They also have room to wander, which is essential to an elephant’s health. The 81-hectare sanctuary concentrates on rescuing injured and abused creatures that could never survive in the wild. They have wounds that won’t heal, problems with mobility, incapacitating psychological issues. The aim is to treat their ailments and provide them with a life that’s as close as possible to what they would have experienced had it not been for humans.
Within the Chiang Mai elephant sanctuary, a slow, wide river divides an impossibly green jungle, and in the less wild areas you find odd impositions upon nature: a miniature Stonehenge, for instance, which turns out to be a monolithic backscratching station. The elephants like to rub up against the rough stones as they consume astonishing quantities of watermelons, bananas and sugarcane during scheduled lunches. Other items rarely found in the wild are a massive scale for weighing elephants, and a giant artificial hydrotherapy pool where disabled elephants can work on movement. The weightlessness they experience in the pool is a relief for legs accustomed to supporting several tons.
Tourists are not allowed to touch the creatures (Pyi Mai chose to make contact with me), but there’s often no barrier between humans and elephants. Even the volunteers have only minimal contact; necessary hands-on work is restricted to staff and medical personnel. For a time ENP allowed humans to bathe the animals, but elephants really don’t require bath attendants; they just trundle into the river. The point is to let them be elephants.
A captive elephant in Thailand typically experiences torture and humiliation, gruelling labour and separation from its family. Their complex psychology and social behaviour are callously disregarded. It used to be common, for instance, to take baby elephants into the city as props to aid in begging. Many of these elephants would never see their mothers again. Yet in the wild, a baby is never far from its mother, and a female stays with the matriarchal herd for life.
Lek Chailert is changing this, despite some venomous opposition—including online harassment and even death threats—from people wedded to the old barbaric ways. Her influence has spread across Thailand, and is reaching into Cambodia, Laos, Sri Lanka, Vietnam and Myanmar.
I meet a Nepalese family here who have been running an elephant safari in Nepal; a former volunteer from ENP told them about Lek’s revolution, and they want to convert their operation to an ethical sanctuary. They’ve come here to see these principles in action.
ENP is not restricted to pachyderms alone. The team also cares for 100 water buffalo, 150 wild boars, 130 cows, 30 goats, a “kingdom of cats”—approximately 2,000 of them—and 650 dogs, 50 of them disabled, many rescued from Bangkok during severe floods in 2011.
The sanctuary has three veterinarians who specialize in elephants, six general vets and a posse of veterinary nurses. They’re experimenting with elephant prosthetics and other devices: I’m shown a fibreglass contraption that they hope will stabilize an injured knee. ENP is working on a fully equipped elephant hospital and plans to complete it in 2024.
The volunteers I encounter—from Australia, the United States and the United Kingdom—are impressively cheerful, and range from their teens to their 90s. Everyone dines communally in a rustic open pavilion, and I join them for lunch, an outdoor buffet featuring Thai vegan cuisine of the highest order. They tend to have rapturous stories about a near-religious conversion, about how an encounter with Lek and her organization caused them to reorient their lives towards an unexpected goal: elephant rescue.
I meet Lee and Roger Denison from Wokingham, U.K., who first visited ENP in 2018 just after Roger retired at age 60. This is their third time volunteering; they’ll be here for two weeks. Much of the work while I’m here involves cleaning the banks of the river in the wake of the worst flooding in at least 20 years. But the tasks are numerous and diverse: preparing food for various species and presenting it to them, mucking out stables, helping build roads.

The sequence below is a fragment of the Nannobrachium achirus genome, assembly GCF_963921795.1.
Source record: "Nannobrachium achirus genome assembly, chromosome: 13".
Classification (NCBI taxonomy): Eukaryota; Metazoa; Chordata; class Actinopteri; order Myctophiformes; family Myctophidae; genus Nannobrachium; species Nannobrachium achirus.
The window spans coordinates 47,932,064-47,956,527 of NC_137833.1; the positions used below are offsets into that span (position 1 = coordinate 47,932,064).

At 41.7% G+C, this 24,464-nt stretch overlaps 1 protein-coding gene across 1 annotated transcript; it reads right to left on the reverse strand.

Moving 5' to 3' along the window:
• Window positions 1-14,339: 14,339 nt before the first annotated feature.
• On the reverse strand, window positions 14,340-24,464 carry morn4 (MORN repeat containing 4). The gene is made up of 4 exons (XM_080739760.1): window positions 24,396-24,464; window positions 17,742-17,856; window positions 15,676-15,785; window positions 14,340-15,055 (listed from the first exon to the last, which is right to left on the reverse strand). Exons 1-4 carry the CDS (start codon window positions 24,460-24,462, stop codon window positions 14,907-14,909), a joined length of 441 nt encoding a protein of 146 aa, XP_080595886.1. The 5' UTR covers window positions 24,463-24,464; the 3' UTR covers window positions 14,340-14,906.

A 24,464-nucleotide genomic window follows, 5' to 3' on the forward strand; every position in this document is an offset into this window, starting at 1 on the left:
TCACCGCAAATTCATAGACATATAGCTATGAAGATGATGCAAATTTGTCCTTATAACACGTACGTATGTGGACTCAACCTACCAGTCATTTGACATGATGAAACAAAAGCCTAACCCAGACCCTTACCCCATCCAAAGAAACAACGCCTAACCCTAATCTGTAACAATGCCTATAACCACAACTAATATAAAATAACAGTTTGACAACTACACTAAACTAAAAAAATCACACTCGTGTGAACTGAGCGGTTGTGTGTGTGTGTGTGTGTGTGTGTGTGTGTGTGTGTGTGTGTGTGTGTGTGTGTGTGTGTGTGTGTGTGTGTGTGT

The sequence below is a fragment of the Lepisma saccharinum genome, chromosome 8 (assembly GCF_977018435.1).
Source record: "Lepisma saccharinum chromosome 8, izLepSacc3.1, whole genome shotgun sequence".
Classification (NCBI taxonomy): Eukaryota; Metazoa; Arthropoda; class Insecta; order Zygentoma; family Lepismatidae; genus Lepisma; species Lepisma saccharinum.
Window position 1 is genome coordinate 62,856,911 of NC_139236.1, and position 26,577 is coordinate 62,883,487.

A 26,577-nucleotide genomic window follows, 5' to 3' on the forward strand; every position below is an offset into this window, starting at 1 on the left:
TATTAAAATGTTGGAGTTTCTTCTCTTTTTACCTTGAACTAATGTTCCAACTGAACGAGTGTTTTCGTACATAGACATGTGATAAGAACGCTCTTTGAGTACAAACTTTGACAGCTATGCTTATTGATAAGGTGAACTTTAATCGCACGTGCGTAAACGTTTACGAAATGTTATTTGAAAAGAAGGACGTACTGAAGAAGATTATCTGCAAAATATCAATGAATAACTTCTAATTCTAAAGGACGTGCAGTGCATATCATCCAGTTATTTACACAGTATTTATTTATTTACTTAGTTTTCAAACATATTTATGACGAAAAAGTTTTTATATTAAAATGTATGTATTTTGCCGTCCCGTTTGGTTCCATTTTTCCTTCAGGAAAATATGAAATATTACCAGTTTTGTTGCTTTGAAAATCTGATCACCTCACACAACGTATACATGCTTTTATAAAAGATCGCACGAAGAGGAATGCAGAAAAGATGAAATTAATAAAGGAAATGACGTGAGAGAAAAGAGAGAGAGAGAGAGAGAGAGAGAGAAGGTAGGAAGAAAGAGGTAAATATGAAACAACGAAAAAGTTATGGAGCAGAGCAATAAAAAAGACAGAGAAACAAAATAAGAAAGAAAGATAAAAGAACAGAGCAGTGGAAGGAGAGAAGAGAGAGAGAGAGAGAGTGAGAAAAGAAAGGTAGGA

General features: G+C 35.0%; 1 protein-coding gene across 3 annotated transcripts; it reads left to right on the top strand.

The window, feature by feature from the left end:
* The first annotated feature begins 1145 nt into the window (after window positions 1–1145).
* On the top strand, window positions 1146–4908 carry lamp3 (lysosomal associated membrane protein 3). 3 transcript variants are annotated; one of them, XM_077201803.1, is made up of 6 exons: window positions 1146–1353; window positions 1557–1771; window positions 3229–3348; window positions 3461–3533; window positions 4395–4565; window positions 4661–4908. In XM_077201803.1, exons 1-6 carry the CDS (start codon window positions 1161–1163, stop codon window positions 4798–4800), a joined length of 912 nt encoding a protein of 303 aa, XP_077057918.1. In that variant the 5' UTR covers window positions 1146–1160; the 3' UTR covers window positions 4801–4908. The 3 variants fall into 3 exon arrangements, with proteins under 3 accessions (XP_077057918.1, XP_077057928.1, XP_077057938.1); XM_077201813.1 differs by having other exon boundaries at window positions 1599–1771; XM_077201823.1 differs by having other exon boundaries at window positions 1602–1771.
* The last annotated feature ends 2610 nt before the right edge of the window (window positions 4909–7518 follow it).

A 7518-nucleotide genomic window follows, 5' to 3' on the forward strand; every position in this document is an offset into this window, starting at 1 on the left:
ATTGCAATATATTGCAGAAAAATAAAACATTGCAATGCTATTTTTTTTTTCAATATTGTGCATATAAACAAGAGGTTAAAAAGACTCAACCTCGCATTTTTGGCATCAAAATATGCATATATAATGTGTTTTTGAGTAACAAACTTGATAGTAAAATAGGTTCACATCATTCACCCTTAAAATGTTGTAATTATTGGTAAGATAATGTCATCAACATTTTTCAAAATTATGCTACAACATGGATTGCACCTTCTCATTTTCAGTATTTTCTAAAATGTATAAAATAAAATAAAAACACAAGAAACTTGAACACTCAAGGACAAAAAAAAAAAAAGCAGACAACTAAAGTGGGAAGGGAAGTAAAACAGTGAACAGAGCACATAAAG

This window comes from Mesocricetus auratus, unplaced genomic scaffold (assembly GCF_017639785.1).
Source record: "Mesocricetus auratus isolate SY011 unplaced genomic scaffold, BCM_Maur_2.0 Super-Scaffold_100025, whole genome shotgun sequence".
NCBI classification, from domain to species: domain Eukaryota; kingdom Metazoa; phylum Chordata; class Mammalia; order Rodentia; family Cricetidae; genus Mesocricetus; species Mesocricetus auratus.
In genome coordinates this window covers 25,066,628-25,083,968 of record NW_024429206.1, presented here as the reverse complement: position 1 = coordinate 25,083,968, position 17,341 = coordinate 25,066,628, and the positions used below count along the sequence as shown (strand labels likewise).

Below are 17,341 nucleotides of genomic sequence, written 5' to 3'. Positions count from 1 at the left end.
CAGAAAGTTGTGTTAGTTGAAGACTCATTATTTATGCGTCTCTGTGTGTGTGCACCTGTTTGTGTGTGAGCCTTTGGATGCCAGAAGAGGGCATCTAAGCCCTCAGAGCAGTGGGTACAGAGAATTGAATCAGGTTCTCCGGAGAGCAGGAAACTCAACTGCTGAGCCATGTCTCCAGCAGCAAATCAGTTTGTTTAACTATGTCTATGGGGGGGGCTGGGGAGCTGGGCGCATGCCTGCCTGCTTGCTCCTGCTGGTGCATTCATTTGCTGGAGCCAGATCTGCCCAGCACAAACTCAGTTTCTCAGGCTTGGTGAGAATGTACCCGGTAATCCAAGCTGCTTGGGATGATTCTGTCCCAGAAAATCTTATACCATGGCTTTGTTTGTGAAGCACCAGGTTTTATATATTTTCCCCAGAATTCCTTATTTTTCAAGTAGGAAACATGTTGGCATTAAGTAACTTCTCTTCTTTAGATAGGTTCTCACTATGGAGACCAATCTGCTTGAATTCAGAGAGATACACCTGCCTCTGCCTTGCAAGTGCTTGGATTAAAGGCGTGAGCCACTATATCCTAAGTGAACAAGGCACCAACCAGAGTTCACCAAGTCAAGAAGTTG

Between work sessions, volunteers relax with the elephants. “It’s going to be part of our holiday vacation every single year now,” says Lee Denison. “We’ve even made provisions in our will for ENP.”
Kathy Snyder is a volunteer from Redding, California; this is her fifth time at the sanctuary, and she’ll be staying for a month. “When I first came here, Lek said, ‘I hear you’re a nurse. I have a sick elephant that needs medical care. Can you help me out?’” That was six years ago. Since then, caring for elephants has been one of Snyder’s chief joys in life.
Snyder, who has volunteered at several other sanctuaries around the world, stresses that she’s a “human nurse” but that the skills are transferable; wound care, for example. Moreover, she says, most mammals “have the same bones and organs; they’re just bigger or smaller or in a different spot.”
In 2018, Snyder helped with laser treatments for an elephant named Dalah. Before she was rescued, Dalah’s legs had been badly wounded during a forced breeding session and she had also suffered organ damage. Forced breeding sometimes involves chaining a female by all four feet. The male elephant, typically between the ages of 10 and 15 and experiencing a spike in testosterone that increases their volatility and aggression, is jabbed with a bullhook until he mounts the female.
Despite what the team accomplished for Dalah’s legs, she did not survive her internal injuries. The hydrotherapy pool is named in her memory.
“I make it a point to come here as often as I can,” says Snyder. “It gets in your heart. You can’t stay away.”
Agents of Change
During my visit, I’m squired around by the foundation’s project director, Ry Emmerson, a cherubic ex-cop from northern England (whose pronunciation of “elephant” is “elly-phant”). Now 35, he was once a corrections officer at a high-security prison for men, including those convicted of sex offences. “Very challenging and risky people,” he says. “Part of my job was talking with offenders about why they committed their offense in order to better understand how to help them reduce their risk of offending in the future.”
It was good training for his current job, which involves convincing people in the elephant business to change their practices.
How did a British ex-cop end up in the jungle? In 2012, when Emmerson found he was no longer satisfied with his work, he took a career break and began travelling, often volunteering at animal rescue operations in various countries. In Thailand, he experienced ENP with awe. Then, seven years ago Emmerson was hired as project director on an elephant sanctuary that Lek’s organization was building in Myanmar, Thailand’s neighbour to the west.